Local government has welcomed a Welsh Audit Office (WAO) report identifying how local councils have delivered the most cost effective workforce reductions compared to the wider public sector in Wales.
With all public bodies making extensive use of early departures as a regrettable but necessary way of reducing workforce costs at a time of sustained austerity, the WAO report examined whether public bodies were achieving value for money.
Gathering information from 58 Welsh public bodies between February and June 2014, the report found the public sector in Wales had generated potential savings of around £305 million per year.
The report concluded that the average cost of early departures across councils and national park authorities in Wales was by far the lowest and stood at around £18,786. This is significantly lower than the Welsh Government, which achieved the highest average sector cost in Wales of £49,983, and is also significantly lower than the average of £37,459 reported for local authorities in Scotland.
Cllr Peter Rees (Neath Port Talbot), WLGA spokesperson for employment said:
“Local councils in Wales face massive reductions to their core funding and one of the highly regrettable outcomes of this is that the local government workforce is shrinking dramatically. Effective early departure policies play a vital role in helping councils to deliver short term cost savings as well as longer term efficiencies, and this report clearly identifies how local government is delivering workforce reductions in the most cost effective way for the public purse in Wales.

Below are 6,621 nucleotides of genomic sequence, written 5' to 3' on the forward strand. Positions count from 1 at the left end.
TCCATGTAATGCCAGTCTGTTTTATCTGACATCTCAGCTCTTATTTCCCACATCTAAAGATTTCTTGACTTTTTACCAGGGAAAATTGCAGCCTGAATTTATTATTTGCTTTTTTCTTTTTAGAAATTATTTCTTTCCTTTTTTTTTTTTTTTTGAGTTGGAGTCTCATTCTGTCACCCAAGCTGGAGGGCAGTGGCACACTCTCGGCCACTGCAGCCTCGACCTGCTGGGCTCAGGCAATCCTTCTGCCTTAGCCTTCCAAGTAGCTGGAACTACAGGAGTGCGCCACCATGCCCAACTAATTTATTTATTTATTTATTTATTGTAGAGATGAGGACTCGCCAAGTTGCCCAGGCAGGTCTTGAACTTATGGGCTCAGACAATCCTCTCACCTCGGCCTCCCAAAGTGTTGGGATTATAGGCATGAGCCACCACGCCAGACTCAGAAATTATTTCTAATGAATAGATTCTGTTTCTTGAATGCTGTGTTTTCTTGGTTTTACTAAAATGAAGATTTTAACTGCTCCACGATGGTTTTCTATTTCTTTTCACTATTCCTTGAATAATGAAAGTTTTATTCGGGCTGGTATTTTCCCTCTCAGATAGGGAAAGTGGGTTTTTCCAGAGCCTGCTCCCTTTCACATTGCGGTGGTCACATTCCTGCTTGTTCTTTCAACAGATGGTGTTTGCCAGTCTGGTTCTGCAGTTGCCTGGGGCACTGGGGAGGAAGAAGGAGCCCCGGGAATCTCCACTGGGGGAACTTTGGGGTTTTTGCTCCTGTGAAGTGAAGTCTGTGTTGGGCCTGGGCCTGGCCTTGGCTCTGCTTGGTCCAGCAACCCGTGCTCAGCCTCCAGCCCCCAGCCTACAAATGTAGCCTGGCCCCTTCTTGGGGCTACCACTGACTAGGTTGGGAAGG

“While over 72 per cent of public sector early departures were from within local and national park authorities, council redundancy packages offer far less generous terms than those elsewhere in the Welsh public sector. Indeed, some councils have had to unfortunately reduce their terms even further in recent times due to the continual shrinkage of budgets. While this does little to alleviate the insecurity and stress being placed on local government employees by continued austerity and speculation around future local government reform, it does demonstrate how local government continues to manage these unavoidable changes to its workforce in the most economical way possible.”